In October 1967, Paul Grisham left Antarctica, after serving there for more than a year as a weather forecaster for the US Navy and the team of scientists on Ross Island. Gresham returned to warm California but left his wallet behind.
Last week, after 53 years of losing a wallet, a stunned Gresham received it and detailed its contents for the Los Angeles Times, reminiscent of a time capsule. The wallet had no money, since today there was nothing to buy at the far base, but it had beer coupons and bank transfer attachments that he used to transfer his salary to his wife.
Also in his wallet was a combat certificate, his driver’s license, a tax exemption statement for serving abroad, and a recipe for a homemade cocktail, a Cold War soldier.
“I couldn’t believe it, it stunned me,” Gresham said after accepting the forgotten loss. The wallet was found in 20014 behind a locker at Murdoch Base in Antarctica, during extensive renovations carried out at the site. Finding the wallet was just the beginning of a long journey to return the lost to its next owner in a matter of days.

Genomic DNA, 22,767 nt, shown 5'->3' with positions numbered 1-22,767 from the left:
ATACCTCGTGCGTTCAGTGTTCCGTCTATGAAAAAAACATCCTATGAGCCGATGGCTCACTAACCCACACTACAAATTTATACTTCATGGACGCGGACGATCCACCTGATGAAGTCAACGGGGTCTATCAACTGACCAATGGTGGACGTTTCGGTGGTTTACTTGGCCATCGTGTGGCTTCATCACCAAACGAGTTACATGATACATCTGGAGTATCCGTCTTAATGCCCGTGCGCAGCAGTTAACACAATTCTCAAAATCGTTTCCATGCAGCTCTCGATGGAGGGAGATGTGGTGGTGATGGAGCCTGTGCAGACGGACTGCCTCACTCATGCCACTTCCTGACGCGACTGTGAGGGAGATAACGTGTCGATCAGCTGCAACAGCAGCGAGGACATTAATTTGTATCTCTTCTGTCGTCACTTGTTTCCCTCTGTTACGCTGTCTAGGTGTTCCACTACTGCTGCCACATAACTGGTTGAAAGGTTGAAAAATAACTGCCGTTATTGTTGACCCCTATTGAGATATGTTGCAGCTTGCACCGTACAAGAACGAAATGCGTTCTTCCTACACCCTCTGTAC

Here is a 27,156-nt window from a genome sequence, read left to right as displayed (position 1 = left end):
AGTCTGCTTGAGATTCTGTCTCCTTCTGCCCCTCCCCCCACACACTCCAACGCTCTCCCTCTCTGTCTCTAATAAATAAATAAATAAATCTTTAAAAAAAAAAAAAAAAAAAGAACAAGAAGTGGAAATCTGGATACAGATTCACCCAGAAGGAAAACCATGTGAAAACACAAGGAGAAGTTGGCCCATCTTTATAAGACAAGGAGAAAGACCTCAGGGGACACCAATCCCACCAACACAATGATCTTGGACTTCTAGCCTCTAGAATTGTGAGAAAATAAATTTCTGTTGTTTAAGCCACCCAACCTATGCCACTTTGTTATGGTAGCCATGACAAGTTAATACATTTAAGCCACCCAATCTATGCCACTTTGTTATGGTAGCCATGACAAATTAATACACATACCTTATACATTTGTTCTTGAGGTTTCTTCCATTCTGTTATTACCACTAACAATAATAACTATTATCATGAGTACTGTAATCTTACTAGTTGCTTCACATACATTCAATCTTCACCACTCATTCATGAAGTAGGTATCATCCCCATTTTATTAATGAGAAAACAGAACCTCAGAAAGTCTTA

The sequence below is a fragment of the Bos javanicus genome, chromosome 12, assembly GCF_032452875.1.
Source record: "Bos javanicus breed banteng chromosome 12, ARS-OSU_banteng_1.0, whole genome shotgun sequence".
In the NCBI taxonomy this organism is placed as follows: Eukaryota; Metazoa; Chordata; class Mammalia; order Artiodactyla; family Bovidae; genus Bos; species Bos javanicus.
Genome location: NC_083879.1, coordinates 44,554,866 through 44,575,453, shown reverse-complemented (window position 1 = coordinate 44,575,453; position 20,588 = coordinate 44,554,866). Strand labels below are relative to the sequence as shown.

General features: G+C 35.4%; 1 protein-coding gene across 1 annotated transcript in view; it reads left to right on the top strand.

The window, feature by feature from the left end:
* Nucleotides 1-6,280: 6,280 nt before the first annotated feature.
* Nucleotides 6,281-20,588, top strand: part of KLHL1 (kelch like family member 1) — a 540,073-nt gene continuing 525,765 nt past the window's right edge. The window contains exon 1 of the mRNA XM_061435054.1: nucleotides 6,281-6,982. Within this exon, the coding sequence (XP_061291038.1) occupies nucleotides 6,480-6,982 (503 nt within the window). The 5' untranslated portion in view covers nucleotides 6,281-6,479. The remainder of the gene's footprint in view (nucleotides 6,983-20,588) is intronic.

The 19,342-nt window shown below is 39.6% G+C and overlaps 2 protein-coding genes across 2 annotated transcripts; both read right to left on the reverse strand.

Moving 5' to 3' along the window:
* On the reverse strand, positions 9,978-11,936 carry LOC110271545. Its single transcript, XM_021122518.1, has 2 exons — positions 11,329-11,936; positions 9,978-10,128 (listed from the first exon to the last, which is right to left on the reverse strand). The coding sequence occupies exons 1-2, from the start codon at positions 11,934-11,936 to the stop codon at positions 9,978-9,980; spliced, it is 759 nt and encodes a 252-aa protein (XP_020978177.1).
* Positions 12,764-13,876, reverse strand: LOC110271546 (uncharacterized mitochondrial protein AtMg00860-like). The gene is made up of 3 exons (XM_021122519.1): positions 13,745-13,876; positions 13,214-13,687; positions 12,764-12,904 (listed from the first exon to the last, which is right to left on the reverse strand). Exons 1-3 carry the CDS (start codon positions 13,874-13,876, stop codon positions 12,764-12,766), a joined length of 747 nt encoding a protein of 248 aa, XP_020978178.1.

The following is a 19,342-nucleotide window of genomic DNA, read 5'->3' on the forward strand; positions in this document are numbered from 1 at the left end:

“There were quite a few people who helped return my wallet. It wasn’t easy to locate me,” says Gresham. In fact, the wallet came from the company that renovated the organization responding to the lost items of United States Army fighters.
Gresham created memories of 13 months spent in Antarctica. “Winter is so cold that if you leave a cannonball outside for more than a few minutes, it will explode,” he says nostalgically. The old man said, “I wanted to serve there, they had to drag me there.”
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